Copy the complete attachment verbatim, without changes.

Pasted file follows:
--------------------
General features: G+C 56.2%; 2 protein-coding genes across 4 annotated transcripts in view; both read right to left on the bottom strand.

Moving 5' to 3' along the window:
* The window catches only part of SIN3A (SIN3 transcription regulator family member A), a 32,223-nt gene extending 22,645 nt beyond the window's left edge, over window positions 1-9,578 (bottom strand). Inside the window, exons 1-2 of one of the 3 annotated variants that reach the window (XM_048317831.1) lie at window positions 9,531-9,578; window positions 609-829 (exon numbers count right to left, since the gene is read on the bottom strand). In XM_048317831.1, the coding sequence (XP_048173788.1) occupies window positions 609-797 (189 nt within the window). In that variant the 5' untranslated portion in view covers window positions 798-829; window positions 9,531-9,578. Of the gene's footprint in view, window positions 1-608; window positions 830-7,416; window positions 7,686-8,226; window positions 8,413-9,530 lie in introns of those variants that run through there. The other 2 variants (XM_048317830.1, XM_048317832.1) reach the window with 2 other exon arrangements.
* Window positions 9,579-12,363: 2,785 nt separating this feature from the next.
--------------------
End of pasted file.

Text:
General features: G+C 56.2%; 2 protein-coding genes across 4 annotated transcripts in view; both read right to left on the bottom strand.

Moving 5' to 3' along the window:
* The window catches only part of SIN3A (SIN3 transcription regulator family member A), a 32,223-nt gene extending 22,645 nt beyond the window's left edge, over window positions 1-9,578 (bottom strand). Inside the window, exons 1-2 of one of the 3 annotated variants that reach the window (XM_048317831.1) lie at window positions 9,531-9,578; window positions 609-829 (exon numbers count right to left, since the gene is read on the bottom strand). In XM_048317831.1, the coding sequence (XP_048173788.1) occupies window positions 609-797 (189 nt within the window). In that variant the 5' untranslated portion in view covers window positions 798-829; window positions 9,531-9,578. Of the gene's footprint in view, window positions 1-608; window positions 830-7,416; window positions 7,686-8,226; window positions 8,413-9,530 lie in introns of those variants that run through there. The other 2 variants (XM_048317830.1, XM_048317832.1) reach the window with 2 other exon arrangements.
* Window positions 9,579-12,363: 2,785 nt separating this feature from the next.